For example, Ethical Metalsmiths supported the third annual Chicago Responsible Jewelry Conference. Presenters ranged from Pure Earth (an NGO fighting pollution), the United States Department of State, Google, two chiefs from very deep in the Amazon in Brazil, and to women miners from Tanzania. We also heard from jewelry designers, gemstone dealers, gold miners, Human Rights Watch, environmental activists…. and so on! It was a remarkable assortment of people all gathered in one room, working to improve transparency and conditions along the jewelry supply chain. I would not have known about the conference, let alone have attended, if not for Ethical Metalsmiths.
The Ethical Metalsmiths website can be viewed at ethicalmetalsmiths.org.
What motivated you to move on from being a human rights attorney to being a jewelry designer? Do you believe that being an advocate for human rights played a part in you being an advocate for responsible gemstone and metal mining?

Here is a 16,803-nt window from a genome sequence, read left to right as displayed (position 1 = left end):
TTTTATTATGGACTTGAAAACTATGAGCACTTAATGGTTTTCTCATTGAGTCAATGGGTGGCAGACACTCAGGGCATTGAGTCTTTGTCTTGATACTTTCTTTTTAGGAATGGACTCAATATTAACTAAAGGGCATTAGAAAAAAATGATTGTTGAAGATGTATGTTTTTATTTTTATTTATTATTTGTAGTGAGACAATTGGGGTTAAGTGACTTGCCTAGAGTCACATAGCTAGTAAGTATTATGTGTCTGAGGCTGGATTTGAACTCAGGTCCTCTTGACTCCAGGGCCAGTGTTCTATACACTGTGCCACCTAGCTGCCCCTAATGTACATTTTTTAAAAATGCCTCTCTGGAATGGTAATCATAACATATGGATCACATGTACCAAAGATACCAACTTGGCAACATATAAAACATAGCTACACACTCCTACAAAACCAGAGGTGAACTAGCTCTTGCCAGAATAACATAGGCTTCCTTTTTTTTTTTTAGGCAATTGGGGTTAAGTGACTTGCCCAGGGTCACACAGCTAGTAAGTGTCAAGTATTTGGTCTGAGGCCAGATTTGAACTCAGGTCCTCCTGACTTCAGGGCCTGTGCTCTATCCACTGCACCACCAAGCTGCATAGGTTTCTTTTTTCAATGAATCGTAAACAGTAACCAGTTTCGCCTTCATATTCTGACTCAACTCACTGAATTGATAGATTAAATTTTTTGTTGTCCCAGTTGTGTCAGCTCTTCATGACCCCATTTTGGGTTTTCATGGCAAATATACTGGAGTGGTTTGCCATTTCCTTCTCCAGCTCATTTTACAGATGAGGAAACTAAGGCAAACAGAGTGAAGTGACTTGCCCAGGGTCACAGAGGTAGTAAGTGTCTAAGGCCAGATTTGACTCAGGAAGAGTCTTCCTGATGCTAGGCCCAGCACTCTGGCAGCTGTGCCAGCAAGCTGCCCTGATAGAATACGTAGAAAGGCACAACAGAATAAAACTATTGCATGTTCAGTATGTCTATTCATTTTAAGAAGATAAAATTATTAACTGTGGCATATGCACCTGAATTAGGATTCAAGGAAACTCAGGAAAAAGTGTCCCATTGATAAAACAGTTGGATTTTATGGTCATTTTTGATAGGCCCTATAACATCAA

My local Y, which is called the 92nd Street Y on the upper east side of Manhattan, advertised a class called “Goldsmithing for Absolute Beginners.” I had always loved jewelry but had never thought I could actually make anything. I was an attorney, and apart from cooking, I had never made anything in my life! The title of the class spoke to me, and I simply had to sign up. By sheer serendipity, Donna Distefano was the instructor. Donna is a master goldsmith, who has an exceptional company based on 22 karat jewelry made in her atelier. She became my teacher, and I would like to thank her for everything she has taught me! Her work is pure art! When I started goldsmithing, I was still representing asylum seekers. We had exceptional clients who had powerfully strong cases for asylum, which also meant there was a great deal of devastation and heartbreak involved. Goldsmithing was a balm. If I made a mistake, I could melt the gold and start again. With an asylum-seeker, an unhappy outcome could mean returning to the country of origin, which in turn could mean imprisonment or worse.
What has been a memorable moment in your jewelry design career that you will always cherish?